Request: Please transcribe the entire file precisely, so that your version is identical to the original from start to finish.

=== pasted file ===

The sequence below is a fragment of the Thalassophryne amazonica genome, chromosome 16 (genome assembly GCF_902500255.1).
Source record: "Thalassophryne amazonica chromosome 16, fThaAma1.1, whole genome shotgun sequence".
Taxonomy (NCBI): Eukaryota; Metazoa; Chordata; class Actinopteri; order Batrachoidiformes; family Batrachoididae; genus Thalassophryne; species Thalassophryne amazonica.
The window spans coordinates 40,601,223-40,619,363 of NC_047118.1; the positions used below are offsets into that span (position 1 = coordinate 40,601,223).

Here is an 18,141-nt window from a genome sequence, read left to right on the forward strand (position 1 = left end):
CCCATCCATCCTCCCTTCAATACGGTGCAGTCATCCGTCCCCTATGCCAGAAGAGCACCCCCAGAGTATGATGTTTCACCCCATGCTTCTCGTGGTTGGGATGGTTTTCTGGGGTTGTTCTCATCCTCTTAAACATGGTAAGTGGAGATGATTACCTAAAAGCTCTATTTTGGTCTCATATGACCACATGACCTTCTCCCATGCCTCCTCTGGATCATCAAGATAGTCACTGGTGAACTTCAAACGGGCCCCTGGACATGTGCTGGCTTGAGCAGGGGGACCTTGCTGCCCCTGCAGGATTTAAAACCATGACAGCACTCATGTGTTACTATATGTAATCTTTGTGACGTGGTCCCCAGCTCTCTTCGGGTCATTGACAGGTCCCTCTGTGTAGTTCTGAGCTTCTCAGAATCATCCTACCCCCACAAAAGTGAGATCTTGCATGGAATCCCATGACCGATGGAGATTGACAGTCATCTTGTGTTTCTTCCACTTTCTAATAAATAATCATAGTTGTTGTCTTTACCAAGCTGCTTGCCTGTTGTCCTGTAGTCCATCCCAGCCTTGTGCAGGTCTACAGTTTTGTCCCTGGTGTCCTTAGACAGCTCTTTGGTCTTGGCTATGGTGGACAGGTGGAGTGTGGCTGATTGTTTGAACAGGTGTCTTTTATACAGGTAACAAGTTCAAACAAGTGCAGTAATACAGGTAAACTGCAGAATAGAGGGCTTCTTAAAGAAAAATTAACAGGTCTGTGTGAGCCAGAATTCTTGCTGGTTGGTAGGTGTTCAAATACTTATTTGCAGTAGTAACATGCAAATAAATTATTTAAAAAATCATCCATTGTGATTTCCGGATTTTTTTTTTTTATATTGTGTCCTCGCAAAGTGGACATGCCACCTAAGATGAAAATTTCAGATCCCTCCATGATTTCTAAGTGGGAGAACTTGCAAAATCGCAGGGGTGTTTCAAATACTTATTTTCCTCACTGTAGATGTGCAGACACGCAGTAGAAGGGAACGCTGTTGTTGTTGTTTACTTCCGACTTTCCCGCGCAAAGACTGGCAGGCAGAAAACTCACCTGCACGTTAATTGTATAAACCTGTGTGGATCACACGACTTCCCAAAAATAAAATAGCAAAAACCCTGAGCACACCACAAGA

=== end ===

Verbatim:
The sequence below is a fragment of the Thalassophryne amazonica genome, chromosome 16 (genome assembly GCF_902500255.1).
Source record: "Thalassophryne amazonica chromosome 16, fThaAma1.1, whole genome shotgun sequence".
Taxonomy (NCBI): Eukaryota; Metazoa; Chordata; class Actinopteri; order Batrachoidiformes; family Batrachoididae; genus Thalassophryne; species Thalassophryne amazonica.
The window spans coordinates 40,601,223-40,619,363 of NC_047118.1; the positions used below are offsets into that span (position 1 = coordinate 40,601,223).

Here is an 18,141-nt window from a genome sequence, read left to right on the forward strand (position 1 = left end):
CCCATCCATCCTCCCTTCAATACGGTGCAGTCATCCGTCCCCTATGCCAGAAGAGCACCCCCAGAGTATGATGTTTCACCCCATGCTTCTCGTGGTTGGGATGGTTTTCTGGGGTTGTTCTCATCCTCTTAAACATGGTAAGTGGAGATGATTACCTAAAAGCTCTATTTTGGTCTCATATGACCACATGACCTTCTCCCATGCCTCCTCTGGATCATCAAGATAGTCACTGGTGAACTTCAAACGGGCCCCTGGACATGTGCTGGCTTGAGCAGGGGGACCTTGCTGCCCCTGCAGGATTTAAAACCATGACAGCACTCATGTGTTACTATATGTAATCTTTGTGACGTGGTCCCCAGCTCTCTTCGGGTCATTGACAGGTCCCTCTGTGTAGTTCTGAGCTTCTCAGAATCATCCTACCCCCACAAAAGTGAGATCTTGCATGGAATCCCATGACCGATGGAGATTGACAGTCATCTTGTGTTTCTTCCACTTTCTAATAAATAATCATAGTTGTTGTCTTTACCAAGCTGCTTGCCTGTTGTCCTGTAGTCCATCCCAGCCTTGTGCAGGTCTACAGTTTTGTCCCTGGTGTCCTTAGACAGCTCTTTGGTCTTGGCTATGGTGGACAGGTGGAGTGTGGCTGATTGTTTGAACAGGTGTCTTTTATACAGGTAACAAGTTCAAACAAGTGCAGTAATACAGGTAAACTGCAGAATAGAGGGCTTCTTAAAGAAAAATTAACAGGTCTGTGTGAGCCAGAATTCTTGCTGGTTGGTAGGTGTTCAAATACTTATTTGCAGTAGTAACATGCAAATAAATTATTTAAAAAATCATCCATTGTGATTTCCGGATTTTTTTTTTTTATATTGTGTCCTCGCAAAGTGGACATGCCACCTAAGATGAAAATTTCAGATCCCTCCATGATTTCTAAGTGGGAGAACTTGCAAAATCGCAGGGGTGTTTCAAATACTTATTTTCCTCACTGTAGATGTGCAGACACGCAGTAGAAGGGAACGCTGTTGTTGTTGTTTACTTCCGACTTTCCCGCGCAAAGACTGGCAGGCAGAAAACTCACCTGCACGTTAATTGTATAAACCTGTGTGGATCACACGACTTCCCAAAAATAAAATAGCAAAAACCCTGAGCACACCACAAGA